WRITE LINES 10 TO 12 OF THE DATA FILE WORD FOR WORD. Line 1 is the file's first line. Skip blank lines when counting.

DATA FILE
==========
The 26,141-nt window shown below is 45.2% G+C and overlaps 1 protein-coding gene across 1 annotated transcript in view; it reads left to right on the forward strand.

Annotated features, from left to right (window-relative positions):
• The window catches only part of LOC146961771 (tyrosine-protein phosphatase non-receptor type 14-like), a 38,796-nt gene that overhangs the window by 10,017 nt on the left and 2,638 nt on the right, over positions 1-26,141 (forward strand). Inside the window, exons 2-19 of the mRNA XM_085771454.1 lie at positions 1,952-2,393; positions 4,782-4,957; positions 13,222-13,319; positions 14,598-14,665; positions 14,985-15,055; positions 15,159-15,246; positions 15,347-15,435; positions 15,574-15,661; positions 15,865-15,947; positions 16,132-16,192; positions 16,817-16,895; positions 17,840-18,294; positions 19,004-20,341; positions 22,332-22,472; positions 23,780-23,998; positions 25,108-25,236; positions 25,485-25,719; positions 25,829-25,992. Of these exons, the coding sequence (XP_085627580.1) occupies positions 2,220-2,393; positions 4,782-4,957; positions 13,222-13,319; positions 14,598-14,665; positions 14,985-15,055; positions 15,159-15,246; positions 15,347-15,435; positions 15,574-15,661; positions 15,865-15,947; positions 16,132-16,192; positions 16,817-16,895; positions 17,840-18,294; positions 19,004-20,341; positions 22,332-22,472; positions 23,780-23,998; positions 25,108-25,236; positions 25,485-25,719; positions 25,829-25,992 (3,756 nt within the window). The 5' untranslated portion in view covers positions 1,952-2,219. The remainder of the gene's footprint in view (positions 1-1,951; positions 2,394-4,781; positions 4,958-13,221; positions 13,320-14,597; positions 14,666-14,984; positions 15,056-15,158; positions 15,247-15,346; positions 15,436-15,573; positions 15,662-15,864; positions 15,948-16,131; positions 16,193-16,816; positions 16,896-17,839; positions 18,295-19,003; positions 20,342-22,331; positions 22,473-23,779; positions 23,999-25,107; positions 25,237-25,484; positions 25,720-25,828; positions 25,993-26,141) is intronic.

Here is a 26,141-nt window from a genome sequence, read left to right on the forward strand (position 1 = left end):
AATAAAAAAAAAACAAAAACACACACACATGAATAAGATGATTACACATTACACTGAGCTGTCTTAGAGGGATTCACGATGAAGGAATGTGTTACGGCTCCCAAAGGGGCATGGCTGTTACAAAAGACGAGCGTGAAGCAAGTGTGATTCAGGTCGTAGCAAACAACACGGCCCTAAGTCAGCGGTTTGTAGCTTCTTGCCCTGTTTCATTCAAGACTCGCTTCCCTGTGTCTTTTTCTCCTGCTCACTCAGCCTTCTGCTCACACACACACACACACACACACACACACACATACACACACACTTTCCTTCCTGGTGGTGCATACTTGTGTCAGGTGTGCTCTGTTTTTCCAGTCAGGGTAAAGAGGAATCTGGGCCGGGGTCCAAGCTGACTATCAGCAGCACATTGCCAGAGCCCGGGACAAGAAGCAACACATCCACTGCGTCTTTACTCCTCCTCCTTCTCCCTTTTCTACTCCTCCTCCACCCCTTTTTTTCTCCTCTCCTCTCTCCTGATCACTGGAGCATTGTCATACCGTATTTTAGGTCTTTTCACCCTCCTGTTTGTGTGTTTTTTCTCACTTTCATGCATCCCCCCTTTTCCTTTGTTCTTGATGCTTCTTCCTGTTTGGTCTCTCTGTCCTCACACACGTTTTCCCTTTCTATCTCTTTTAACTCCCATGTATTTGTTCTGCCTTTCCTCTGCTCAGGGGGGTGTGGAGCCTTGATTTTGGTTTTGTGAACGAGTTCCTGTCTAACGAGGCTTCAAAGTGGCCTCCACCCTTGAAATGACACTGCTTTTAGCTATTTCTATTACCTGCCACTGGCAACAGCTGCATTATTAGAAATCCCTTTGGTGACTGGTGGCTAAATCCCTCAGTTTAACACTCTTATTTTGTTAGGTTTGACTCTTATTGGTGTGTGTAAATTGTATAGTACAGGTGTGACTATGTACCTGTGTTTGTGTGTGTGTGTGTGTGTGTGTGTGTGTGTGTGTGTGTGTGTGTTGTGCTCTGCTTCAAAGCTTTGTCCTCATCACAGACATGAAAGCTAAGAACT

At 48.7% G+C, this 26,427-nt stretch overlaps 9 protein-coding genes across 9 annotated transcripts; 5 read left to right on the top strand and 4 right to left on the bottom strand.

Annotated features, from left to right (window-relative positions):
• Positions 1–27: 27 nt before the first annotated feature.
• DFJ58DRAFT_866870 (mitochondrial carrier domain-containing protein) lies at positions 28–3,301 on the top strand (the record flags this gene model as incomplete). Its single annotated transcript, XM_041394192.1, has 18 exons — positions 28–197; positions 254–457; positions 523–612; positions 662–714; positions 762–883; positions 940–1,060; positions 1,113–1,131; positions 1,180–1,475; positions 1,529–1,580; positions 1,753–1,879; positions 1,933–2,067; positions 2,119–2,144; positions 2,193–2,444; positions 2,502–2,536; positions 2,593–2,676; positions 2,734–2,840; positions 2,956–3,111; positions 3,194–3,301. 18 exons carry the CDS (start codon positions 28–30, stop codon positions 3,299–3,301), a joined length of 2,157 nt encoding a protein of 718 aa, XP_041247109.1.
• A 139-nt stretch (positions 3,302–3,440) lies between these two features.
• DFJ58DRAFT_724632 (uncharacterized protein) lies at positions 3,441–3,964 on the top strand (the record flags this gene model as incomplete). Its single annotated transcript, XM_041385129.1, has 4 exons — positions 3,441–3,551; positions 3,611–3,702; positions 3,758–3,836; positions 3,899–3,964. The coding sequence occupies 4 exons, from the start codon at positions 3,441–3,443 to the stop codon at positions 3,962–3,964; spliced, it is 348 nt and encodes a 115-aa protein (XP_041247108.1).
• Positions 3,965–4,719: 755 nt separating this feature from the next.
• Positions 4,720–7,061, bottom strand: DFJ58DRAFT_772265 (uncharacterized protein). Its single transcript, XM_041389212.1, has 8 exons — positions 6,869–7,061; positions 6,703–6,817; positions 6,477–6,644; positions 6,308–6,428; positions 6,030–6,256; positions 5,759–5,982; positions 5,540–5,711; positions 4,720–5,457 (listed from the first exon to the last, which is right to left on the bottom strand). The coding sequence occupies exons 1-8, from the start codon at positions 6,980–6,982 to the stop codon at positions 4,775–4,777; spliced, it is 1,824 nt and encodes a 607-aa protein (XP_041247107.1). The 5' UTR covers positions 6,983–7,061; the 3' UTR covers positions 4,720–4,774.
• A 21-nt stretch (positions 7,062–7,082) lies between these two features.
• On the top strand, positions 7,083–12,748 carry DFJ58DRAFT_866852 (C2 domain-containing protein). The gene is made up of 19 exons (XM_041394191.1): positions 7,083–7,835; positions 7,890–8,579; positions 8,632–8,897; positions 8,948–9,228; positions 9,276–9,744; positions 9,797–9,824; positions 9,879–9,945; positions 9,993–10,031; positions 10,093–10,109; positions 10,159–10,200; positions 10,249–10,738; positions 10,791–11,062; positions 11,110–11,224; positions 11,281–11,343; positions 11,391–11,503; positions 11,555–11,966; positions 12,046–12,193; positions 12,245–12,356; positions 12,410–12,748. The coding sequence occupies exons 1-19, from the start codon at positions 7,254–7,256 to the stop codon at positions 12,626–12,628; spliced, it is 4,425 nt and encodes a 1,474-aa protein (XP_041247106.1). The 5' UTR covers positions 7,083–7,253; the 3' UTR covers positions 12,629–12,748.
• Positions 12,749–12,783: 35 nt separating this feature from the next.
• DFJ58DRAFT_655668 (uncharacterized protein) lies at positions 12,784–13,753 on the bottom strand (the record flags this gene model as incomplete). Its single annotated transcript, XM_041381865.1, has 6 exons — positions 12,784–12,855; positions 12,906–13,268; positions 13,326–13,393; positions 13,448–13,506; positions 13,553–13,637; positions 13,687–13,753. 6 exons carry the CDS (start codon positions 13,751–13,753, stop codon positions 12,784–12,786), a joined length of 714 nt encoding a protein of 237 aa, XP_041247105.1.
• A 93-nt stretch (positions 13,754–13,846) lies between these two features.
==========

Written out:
• A 139-nt stretch (positions 3,302–3,440) lies between these two features.
• DFJ58DRAFT_724632 (uncharacterized protein) lies at positions 3,441–3,964 on the top strand (the record flags this gene model as incomplete). Its single annotated transcript, XM_041385129.1, has 4 exons — positions 3,441–3,551; positions 3,611–3,702; positions 3,758–3,836; positions 3,899–3,964. The coding sequence occupies 4 exons, from the start codon at positions 3,441–3,443 to the stop codon at positions 3,962–3,964; spliced, it is 348 nt and encodes a 115-aa protein (XP_041247108.1).
• Positions 3,965–4,719: 755 nt separating this feature from the next.